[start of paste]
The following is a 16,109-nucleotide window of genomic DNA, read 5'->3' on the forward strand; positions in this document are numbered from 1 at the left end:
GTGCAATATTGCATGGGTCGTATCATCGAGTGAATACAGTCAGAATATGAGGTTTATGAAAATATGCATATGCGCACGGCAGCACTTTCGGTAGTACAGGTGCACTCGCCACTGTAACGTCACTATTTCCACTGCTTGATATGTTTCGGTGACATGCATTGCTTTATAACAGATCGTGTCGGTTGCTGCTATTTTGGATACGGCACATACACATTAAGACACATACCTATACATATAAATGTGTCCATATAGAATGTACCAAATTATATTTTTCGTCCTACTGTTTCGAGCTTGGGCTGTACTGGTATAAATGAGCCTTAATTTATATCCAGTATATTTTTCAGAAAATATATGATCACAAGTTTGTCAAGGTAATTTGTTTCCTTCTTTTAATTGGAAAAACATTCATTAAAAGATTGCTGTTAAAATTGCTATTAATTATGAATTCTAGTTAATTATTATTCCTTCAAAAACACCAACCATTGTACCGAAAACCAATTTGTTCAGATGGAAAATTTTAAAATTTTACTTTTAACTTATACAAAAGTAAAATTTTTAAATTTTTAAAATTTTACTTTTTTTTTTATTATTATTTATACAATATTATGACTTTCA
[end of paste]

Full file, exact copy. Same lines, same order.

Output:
The following is a 16,109-nucleotide window of genomic DNA, read 5'->3' on the forward strand; positions in this document are numbered from 1 at the left end:
GTGCAATATTGCATGGGTCGTATCATCGAGTGAATACAGTCAGAATATGAGGTTTATGAAAATATGCATATGCGCACGGCAGCACTTTCGGTAGTACAGGTGCACTCGCCACTGTAACGTCACTATTTCCACTGCTTGATATGTTTCGGTGACATGCATTGCTTTATAACAGATCGTGTCGGTTGCTGCTATTTTGGATACGGCACATACACATTAAGACACATACCTATACATATAAATGTGTCCATATAGAATGTACCAAATTATATTTTTCGTCCTACTGTTTCGAGCTTGGGCTGTACTGGTATAAATGAGCCTTAATTTATATCCAGTATATTTTTCAGAAAATATATGATCACAAGTTTGTCAAGGTAATTTGTTTCCTTCTTTTAATTGGAAAAACATTCATTAAAAGATTGCTGTTAAAATTGCTATTAATTATGAATTCTAGTTAATTATTATTCCTTCAAAAACACCAACCATTGTACCGAAAACCAATTTGTTCAGATGGAAAATTTTAAAATTTTACTTTTAACTTATACAAAAGTAAAATTTTTAAATTTTTAAAATTTTACTTTTTTTTTTATTATTATTTATACAATATTATGACTTTCA